An “exemplary work of industrial design,” the curators at the Musée du Louvre said of the 1970 Range Rover when they chose to put it on display. They weren’t wrong, although looking at its simple straight lines, evocative of a barn more than anything else, you could be forgiven for wondering where design enters into it.
The Range Rover Classic, as the first-generation has come to be known, is now a bonafide collectible and a symbol of good taste everywhere, from SoHo to Sloane Square. Mint condition examples are hard to find.
The Range Rover’s authentic, industrial, un-designed style is precisely the point. It’s the automotive equivalent of an artisanal axe. “Oh this? It’s my old Range Rover,” you can say, instantly out-classing the guy who just pulled up in a new Bentley.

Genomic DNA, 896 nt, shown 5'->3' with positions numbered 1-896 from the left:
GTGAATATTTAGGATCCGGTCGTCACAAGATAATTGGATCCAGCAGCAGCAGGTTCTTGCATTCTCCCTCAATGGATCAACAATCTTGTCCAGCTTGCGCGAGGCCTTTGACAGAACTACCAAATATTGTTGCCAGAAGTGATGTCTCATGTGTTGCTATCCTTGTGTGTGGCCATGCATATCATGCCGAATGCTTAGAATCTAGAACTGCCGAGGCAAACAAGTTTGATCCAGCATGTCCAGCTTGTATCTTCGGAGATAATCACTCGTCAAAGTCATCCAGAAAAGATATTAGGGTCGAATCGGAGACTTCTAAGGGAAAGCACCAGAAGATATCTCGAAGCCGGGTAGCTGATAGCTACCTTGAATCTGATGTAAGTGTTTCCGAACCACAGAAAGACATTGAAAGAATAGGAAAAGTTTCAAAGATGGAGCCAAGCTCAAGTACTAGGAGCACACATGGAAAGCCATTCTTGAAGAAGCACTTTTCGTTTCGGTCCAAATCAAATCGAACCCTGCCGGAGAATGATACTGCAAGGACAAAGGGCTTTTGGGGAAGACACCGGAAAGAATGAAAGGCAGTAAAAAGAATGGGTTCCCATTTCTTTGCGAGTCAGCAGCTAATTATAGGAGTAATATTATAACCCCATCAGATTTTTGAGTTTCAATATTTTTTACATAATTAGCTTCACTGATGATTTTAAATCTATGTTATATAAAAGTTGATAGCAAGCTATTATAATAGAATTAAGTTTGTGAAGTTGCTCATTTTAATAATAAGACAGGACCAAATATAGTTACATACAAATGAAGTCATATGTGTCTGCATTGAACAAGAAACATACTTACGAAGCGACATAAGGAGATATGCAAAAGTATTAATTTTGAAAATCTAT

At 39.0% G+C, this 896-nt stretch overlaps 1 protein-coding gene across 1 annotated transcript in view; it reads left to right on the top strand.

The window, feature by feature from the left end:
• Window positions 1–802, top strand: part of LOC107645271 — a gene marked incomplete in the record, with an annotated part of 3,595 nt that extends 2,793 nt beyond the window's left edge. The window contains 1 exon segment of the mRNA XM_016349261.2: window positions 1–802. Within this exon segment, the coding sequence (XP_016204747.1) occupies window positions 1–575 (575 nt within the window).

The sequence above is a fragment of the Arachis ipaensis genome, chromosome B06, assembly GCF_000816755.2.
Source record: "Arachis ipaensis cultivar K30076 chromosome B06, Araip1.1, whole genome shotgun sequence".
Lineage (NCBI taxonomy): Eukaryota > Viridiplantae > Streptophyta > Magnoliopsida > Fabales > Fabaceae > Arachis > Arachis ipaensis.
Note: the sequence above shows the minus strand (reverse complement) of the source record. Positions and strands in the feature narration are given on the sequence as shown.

Not wanting to miss a chance to cash in on its history, Land Rover’s Classic division is launching a new program to restore old Range Rovers to as-new condition, offering prospective customers the chance to purchase a mint Range Rover Classic direct from the factory. No need to dig through Kijiji.
This Bahama Gold 1978 two-door is the first “new” Range Rover Classic to roll out of the UK factory in nearly 30 years. It’s been meticulously restored using original blueprints and period-correct materials. Under the hood is an original 3.5-litre V8 breathing through Zenith carburetors, and mated to a crude four-speed manual transmission.
To drive such an authentic SUV costs more than a new Range Rover. Bahama Gold has a sticker price of about $220,000.